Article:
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Characterization of Polymeric Syringes Used for Intravitreal Injection.
J Pharm Sci. 2020 Sep; 109(9):2812-2818.JP

Abstract

Intravitreal (IVT) injection is currently the state of the art for drug delivery to the back of the eye. Drug Products (DP) intended for IVT injections usually pose challenges such as a very low injection volume (e.g. 50 μL) and high injection forces. DPs in vials are typically transferred and injected using disposable polymer syringes, which can feature a silicone oil (SO) coating. In our syringe in-use study, we compared dead volume, total SO content and SO layer distributions of three IVT transfer injection syringes. We assessed multiple potential impact factors such as protein concentration, needle gauge, injection speed, surfactant type and the impact of the in-use hold time on sub-visible particle (SvP) formation and injection forces. Pronounced differences were observed between the syringes regarding SvP generation. Siliconized syringes showed higher SvP counts as compared to non-siliconized syringes. In some cases injection forces exceeded 20 N, which caused needles to burst off during injection. The syringes also showed relevant differences in total SO content and dead volume. In conclusion, specific consideration in the selection of an adequate transfer injection syringe are required. This includes extensive testing and characterization under intended and potential in-use conditions and the development of in-use handling procedures.

Authors+Show Affiliations

Lonza Drug Product Services, Basel, Switzerland.Lonza Drug Product Services, Basel, Switzerland.Lonza Drug Product Services, Basel, Switzerland.Lonza Drug Product Services, Basel, Switzerland.Lonza Drug Product Services, Basel, Switzerland.Lonza Drug Product Services, Basel, Switzerland.Lonza Drug Product Services, Basel, Switzerland.Lonza Drug Product Services, Basel, Switzerland.Lonza Drug Product Services, Basel, Switzerland.Lonza Drug Product Services, Basel, Switzerland.Lonza Drug Product Services, Basel, Switzerland. Electronic address: roman.mathaes@lonza.com.

Pub Type(s)

Journal Article

Language

eng

PubMed ID

32534032

Citation

Peláez, Sarah S., et al. "Characterization of Polymeric Syringes Used for Intravitreal Injection." Journal of Pharmaceutical Sciences, vol. 109, no. 9, 2020, pp. 2812-2818.
Peláez SS, Mahler HC, Koulov A, et al. Characterization of Polymeric Syringes Used for Intravitreal Injection. J Pharm Sci. 2020;109(9):2812-2818.
Peláez, S. S., Mahler, H. C., Koulov, A., Joerg, S., Matter, A., Vogt, M., Chalus, P., Zaeh, M., Sediq, A. S., Jere, D., & Mathaes, R. (2020). Characterization of Polymeric Syringes Used for Intravitreal Injection. Journal of Pharmaceutical Sciences, 109(9), 2812-2818. https://doi.org/10.1016/j.xphs.2020.06.003
Peláez SS, et al. Characterization of Polymeric Syringes Used for Intravitreal Injection. J Pharm Sci. 2020;109(9):2812-2818. PubMed PMID: 32534032.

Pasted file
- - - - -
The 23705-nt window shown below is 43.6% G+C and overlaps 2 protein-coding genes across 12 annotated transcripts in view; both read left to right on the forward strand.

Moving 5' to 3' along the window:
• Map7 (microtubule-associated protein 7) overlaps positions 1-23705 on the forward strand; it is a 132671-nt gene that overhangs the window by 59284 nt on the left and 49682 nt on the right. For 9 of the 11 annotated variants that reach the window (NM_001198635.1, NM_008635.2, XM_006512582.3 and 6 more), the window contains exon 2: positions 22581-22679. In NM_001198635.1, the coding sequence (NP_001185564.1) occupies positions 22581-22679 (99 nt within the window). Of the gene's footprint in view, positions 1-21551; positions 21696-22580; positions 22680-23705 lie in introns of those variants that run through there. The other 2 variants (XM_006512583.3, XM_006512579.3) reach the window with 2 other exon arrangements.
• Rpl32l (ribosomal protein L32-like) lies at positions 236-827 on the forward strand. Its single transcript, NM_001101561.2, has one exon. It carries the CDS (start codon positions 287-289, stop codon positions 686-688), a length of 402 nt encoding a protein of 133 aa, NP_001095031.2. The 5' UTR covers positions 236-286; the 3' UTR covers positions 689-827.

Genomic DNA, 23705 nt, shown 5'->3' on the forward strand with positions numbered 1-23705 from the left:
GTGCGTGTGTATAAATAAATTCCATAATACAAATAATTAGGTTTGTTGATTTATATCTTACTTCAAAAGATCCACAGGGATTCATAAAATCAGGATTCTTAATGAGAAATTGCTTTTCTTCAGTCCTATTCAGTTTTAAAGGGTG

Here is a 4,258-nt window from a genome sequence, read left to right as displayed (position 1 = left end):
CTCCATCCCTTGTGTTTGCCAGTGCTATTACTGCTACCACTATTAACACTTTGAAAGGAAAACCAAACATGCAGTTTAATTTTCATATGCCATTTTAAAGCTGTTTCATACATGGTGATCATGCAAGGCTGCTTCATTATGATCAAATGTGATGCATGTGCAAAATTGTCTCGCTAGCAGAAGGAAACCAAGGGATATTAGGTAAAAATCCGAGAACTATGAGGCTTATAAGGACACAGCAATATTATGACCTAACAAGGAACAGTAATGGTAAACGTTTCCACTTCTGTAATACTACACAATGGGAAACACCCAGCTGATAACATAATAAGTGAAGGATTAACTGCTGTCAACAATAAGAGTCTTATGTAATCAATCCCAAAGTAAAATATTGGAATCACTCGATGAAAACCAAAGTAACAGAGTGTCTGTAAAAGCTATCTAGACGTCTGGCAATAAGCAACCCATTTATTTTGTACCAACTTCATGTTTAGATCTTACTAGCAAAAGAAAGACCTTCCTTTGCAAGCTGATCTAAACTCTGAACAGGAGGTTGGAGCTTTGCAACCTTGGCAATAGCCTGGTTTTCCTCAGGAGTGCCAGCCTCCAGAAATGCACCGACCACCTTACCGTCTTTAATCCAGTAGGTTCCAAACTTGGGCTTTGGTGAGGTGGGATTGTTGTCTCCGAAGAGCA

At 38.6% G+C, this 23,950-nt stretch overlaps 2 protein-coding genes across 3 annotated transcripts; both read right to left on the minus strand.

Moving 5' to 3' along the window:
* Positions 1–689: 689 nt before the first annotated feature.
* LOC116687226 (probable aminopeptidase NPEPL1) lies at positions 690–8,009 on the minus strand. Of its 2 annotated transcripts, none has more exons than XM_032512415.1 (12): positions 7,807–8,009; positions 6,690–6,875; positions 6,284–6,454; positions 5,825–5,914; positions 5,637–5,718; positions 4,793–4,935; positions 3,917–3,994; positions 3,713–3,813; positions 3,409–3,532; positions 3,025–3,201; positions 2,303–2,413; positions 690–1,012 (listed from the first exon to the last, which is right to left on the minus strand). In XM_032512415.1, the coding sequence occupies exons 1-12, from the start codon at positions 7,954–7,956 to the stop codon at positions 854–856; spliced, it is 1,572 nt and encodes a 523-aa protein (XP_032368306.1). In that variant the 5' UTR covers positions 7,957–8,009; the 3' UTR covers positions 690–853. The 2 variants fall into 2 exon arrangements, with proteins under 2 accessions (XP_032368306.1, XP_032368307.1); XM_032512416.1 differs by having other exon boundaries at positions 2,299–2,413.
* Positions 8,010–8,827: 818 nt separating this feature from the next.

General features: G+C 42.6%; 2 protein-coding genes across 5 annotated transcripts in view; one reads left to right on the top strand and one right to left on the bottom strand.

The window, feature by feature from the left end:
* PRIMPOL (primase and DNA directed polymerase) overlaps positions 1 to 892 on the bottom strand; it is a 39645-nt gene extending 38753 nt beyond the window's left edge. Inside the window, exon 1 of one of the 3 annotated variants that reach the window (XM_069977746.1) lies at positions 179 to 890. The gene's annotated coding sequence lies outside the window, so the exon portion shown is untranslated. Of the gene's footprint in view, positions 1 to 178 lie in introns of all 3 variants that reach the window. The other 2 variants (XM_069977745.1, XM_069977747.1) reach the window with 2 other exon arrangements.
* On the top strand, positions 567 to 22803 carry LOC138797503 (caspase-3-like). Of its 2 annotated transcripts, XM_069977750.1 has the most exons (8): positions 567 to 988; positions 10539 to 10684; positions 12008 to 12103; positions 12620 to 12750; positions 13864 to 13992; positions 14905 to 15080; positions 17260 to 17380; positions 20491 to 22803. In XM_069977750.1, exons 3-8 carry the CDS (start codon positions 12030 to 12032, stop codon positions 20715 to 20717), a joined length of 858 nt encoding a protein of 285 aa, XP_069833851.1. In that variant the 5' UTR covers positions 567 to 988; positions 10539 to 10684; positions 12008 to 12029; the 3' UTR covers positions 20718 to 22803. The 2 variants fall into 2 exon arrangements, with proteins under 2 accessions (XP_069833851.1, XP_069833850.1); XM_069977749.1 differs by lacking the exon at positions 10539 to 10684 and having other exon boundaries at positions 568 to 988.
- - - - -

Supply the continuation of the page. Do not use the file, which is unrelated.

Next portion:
* Article titles in AMA citation format should be in sentence-case
TY - JOUR T1 - Characterization of Polymeric Syringes Used for Intravitreal Injection. AU - Peláez,Sarah S, AU - Mahler,Hanns-Christian, AU - Koulov,Atanas, AU - Joerg,Susanne, AU - Matter,Anja, AU - Vogt,Martin, AU - Chalus,Pascal, AU - Zaeh,Maximilian, AU - Sediq,Ahmad S, AU - Jere,Dhananjay, AU - Mathaes,Roman, Y1 - 2020/06/11/ PY - 2020/02/28/received PY - 2020/06/01/revised PY - 2020/06/01/accepted PY - 2020/6/14/pubmed PY - 2020/6/14/medline PY - 2020/6/14/entrez KW - In-use handling KW - Injection force KW - Intravitreal injection KW - Ophthalmic drug product KW - Polymeric syringe KW - Silicone oil droplets KW - Sub-visible particles SP - 2812 EP - 2818 JF - Journal of pharmaceutical sciences JO - J Pharm Sci VL - 109 IS - 9 N2 - Intravitreal (IVT) injection is currently the state of the art for drug delivery to the back of the eye. Drug Products (DP) intended for IVT injections usually pose challenges such as a very low injection volume (e.g. 50 μL) and high injection forces. DPs in vials are typically transferred and injected using disposable polymer syringes, which can feature a silicone oil (SO) coating. In our syringe in-use study, we compared dead volume, total SO content and SO layer distributions of three IVT transfer injection syringes. We assessed multiple potential impact factors such as protein concentration, needle gauge, injection speed, surfactant type and the impact of the in-use hold time on sub-visible particle (SvP) formation and injection forces. Pronounced differences were observed between the syringes regarding SvP generation. Siliconized syringes showed higher SvP counts as compared to non-siliconized syringes. In some cases injection forces exceeded 20 N, which caused needles to burst off during injection. The syringes also showed relevant differences in total SO content and dead volume. In conclusion, specific consideration in the selection of an adequate transfer injection syringe are required. This includes extensive testing and characterization under intended and potential in-use conditions and the development of in-use handling procedures. SN - 1520-6017 UR - https://www.unboundmedicine.com/medline/citation/32534032/Characterization_of_Polymeric_Syringes_Used_for_Intravitreal_Injection_ L2 - https://linkinghub.elsevier.com/retrieve/pii/S0022-3549(20)30311-7 DB - PRIME DP - Unbound Medicine ER -
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